• Inflation and banking mechanics aside, the money does not disappear. Artisans work for that money. Suppliers sell for that money. (Time, however, does vanish: the time it cost the givers of that money to earn it; the time of laborers who may have been, maybe, hired out to other projects; etc.) Was “The JESUS Film” a waste of money? How much money has been spent over the centuries preserving Rembrandt’s paintings of the Gospel? Was that wasted money?

        I get perturbed by issues like this partly because I write poems that Christians often treat as a waste of time and talent. (They certainly don’t “waste” any money on them.) Someone designed that statue. There are those who would consider a two-dollar replica of that statue to be every bit a waste of money as a $300,000 replacement of it.

        Do I consider it an excessive sculpture of gauche kitsch? Yes, I do. But I also think it is a striking sculpture of considerable workmanship and place.

          • Jenny

            I couldn’t get to their website at all yesterday, and I tried repeatedly. I’m with you on the issue of paying artists for their work. Popular culture makes the work of artists seem like it’s easy, but I don’t know of one artist or crafter or writer or artisan who says it isn’t hard work.

            Regarding the use of the money, I still think it’s between them and God. We can get worked up about it, but can we influence them or God one jot by doing so? And if this debate does not influence us as individuals to mind our stewardship more closely and work to establish or support the ministries we believe Solid Rock should be doing with the money God gave them to mind, then we are nothing but hot air. We cannot govern the behavior of others, but we can govern our own behavior and choices.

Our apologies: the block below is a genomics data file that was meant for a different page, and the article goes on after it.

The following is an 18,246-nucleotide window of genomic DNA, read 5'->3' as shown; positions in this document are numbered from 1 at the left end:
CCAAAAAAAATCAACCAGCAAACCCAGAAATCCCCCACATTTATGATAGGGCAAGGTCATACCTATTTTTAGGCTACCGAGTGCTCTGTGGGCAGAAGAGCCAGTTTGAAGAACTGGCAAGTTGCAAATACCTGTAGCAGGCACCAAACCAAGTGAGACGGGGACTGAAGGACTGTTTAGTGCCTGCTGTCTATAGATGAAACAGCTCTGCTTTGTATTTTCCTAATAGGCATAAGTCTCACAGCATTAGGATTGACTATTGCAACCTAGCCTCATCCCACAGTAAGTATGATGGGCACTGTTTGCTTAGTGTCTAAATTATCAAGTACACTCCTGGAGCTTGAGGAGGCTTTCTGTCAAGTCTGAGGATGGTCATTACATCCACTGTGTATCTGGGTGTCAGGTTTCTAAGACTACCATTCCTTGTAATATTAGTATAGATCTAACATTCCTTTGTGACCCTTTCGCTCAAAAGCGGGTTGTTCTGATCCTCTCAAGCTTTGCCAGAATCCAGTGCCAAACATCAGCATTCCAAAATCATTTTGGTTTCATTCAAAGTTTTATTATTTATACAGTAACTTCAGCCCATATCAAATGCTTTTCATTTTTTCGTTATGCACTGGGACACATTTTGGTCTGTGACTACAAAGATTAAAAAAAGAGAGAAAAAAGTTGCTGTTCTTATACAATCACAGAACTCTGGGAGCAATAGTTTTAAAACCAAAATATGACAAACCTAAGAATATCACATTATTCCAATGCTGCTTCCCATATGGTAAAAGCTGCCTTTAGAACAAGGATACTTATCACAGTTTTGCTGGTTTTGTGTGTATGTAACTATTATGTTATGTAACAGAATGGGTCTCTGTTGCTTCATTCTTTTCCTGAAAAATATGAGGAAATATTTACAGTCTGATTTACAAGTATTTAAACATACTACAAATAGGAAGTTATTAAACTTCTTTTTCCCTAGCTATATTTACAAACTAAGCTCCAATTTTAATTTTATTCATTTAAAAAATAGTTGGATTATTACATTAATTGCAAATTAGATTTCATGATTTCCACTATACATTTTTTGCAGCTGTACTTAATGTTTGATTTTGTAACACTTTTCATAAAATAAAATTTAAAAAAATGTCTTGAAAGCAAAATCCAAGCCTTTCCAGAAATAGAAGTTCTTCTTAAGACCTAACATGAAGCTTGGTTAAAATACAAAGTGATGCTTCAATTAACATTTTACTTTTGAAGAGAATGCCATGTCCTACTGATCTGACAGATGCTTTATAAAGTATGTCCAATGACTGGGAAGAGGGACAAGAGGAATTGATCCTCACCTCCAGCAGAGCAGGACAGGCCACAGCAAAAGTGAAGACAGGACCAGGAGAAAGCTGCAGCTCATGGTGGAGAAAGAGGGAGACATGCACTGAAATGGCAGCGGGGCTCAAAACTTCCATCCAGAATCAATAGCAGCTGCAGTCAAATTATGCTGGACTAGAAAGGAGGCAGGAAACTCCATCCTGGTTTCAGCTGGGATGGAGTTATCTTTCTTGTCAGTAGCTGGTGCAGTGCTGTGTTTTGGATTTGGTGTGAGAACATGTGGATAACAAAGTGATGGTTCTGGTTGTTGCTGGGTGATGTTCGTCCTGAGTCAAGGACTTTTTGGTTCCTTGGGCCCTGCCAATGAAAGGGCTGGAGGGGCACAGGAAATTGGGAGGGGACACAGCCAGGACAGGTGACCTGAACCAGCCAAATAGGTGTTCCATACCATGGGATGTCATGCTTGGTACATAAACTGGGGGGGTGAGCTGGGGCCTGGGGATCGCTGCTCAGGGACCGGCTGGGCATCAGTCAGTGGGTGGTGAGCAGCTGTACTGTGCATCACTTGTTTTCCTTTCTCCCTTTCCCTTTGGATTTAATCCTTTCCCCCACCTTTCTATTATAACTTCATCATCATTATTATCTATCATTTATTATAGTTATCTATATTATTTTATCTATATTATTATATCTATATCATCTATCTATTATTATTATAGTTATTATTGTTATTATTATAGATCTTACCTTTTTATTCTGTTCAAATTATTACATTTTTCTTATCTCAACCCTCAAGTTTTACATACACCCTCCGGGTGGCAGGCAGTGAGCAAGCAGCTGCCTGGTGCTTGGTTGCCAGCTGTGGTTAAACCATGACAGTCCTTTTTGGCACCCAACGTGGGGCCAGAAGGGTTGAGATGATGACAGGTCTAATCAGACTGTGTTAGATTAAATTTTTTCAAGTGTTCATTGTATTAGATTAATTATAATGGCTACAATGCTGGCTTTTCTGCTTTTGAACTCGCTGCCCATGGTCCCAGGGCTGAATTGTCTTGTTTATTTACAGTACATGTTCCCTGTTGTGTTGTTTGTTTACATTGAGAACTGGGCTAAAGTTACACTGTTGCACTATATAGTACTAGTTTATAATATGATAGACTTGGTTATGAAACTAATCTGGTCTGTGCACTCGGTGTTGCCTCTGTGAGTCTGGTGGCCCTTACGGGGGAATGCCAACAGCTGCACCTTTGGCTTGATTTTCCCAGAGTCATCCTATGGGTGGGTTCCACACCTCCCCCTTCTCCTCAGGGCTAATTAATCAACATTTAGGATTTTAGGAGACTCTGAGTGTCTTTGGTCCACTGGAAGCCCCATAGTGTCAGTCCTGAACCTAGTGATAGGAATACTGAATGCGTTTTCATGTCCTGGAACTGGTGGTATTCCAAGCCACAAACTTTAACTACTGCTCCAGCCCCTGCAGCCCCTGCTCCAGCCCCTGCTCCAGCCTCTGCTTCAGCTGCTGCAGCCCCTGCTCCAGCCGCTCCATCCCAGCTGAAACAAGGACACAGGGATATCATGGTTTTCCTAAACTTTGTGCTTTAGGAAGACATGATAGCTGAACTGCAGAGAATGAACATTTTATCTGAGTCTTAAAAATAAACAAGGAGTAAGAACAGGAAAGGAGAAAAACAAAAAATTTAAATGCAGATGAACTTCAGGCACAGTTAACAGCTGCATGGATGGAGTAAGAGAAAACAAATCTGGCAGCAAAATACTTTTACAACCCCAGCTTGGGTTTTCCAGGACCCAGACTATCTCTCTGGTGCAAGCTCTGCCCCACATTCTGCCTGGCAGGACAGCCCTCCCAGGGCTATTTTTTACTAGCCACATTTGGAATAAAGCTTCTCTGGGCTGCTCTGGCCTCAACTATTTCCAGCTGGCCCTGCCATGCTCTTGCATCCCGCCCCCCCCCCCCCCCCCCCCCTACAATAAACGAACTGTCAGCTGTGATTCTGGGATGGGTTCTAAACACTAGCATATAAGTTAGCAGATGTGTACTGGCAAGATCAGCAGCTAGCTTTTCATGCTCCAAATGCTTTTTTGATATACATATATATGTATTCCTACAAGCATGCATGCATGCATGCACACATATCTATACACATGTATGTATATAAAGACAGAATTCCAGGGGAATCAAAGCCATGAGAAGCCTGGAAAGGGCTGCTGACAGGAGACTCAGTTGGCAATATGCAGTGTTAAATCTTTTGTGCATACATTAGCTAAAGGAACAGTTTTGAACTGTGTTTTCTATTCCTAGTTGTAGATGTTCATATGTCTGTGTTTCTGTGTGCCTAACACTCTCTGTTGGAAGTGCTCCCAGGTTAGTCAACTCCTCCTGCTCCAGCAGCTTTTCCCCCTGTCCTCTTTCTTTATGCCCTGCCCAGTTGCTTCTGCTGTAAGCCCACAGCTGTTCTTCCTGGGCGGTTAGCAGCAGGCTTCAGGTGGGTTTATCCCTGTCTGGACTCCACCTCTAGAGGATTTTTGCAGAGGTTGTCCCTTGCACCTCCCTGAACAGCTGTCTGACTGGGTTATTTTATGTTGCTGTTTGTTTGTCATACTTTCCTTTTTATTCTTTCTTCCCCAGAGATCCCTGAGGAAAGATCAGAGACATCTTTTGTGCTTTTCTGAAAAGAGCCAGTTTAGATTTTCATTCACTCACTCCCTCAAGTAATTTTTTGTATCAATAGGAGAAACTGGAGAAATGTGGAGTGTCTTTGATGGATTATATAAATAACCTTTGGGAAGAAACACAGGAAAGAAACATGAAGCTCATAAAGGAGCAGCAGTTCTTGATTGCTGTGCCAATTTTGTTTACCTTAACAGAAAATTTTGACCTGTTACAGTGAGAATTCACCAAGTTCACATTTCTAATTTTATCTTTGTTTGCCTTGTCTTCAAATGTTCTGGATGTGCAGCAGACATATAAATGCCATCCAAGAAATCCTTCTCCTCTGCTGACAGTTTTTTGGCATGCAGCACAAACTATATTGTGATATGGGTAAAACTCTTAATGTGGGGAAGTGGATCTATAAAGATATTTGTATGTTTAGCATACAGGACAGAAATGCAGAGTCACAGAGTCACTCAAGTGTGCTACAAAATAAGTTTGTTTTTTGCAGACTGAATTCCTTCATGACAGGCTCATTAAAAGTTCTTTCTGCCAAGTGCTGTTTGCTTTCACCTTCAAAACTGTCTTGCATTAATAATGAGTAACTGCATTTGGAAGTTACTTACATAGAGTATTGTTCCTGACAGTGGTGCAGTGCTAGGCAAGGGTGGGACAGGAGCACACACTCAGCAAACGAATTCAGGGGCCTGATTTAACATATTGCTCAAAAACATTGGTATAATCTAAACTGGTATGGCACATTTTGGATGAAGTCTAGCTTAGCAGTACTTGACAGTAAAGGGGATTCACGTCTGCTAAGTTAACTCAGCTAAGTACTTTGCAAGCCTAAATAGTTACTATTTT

• I don’t think anything that used as a good luck charm distraction from the real Jesus is good enough. Not that I could make that call about the statue, but I feel slightly (though not totally) justified in having a “guilty til proven innocent” assumption about Christian kitsch in that regard.

  13. Tina

    The statue was estimated to cost $300K to rebuild, the remaining $400K is the damage to the building that was behind it and to the structural stuff surrounding the pond. I would like to think that $300K could build and stock a very nice and useful food pantry for the community! Or perhaps a facility that could provide job training and a clothing store of sorts for those who are trying to get back into the workforce….. Would Jesus use $300K to build a statue of himself, or we he use it to help the community?

  14. Dave S

    I can’t say I’m a fan of the statue by any means, but if we object to the cost of a statue because the money could have been used for a better purpose, why stop there? Doesn’t that leave any infrastructure expenditure open to the same criticism? Why spend money on a church building? My church, along with many others, rents space in a school. Isn’t any church that buys or builds wasting money? Or what about salaries for church employees? Many churches around the world operate with volunteer staff. Couldn’t the money spent to hire pastors, musicians, office staff, etc. be better used to help the poor?

    I don’t think any of us would go that far. We see those expenditures as necessary. But this church sees it’s Jesus statue as necessary.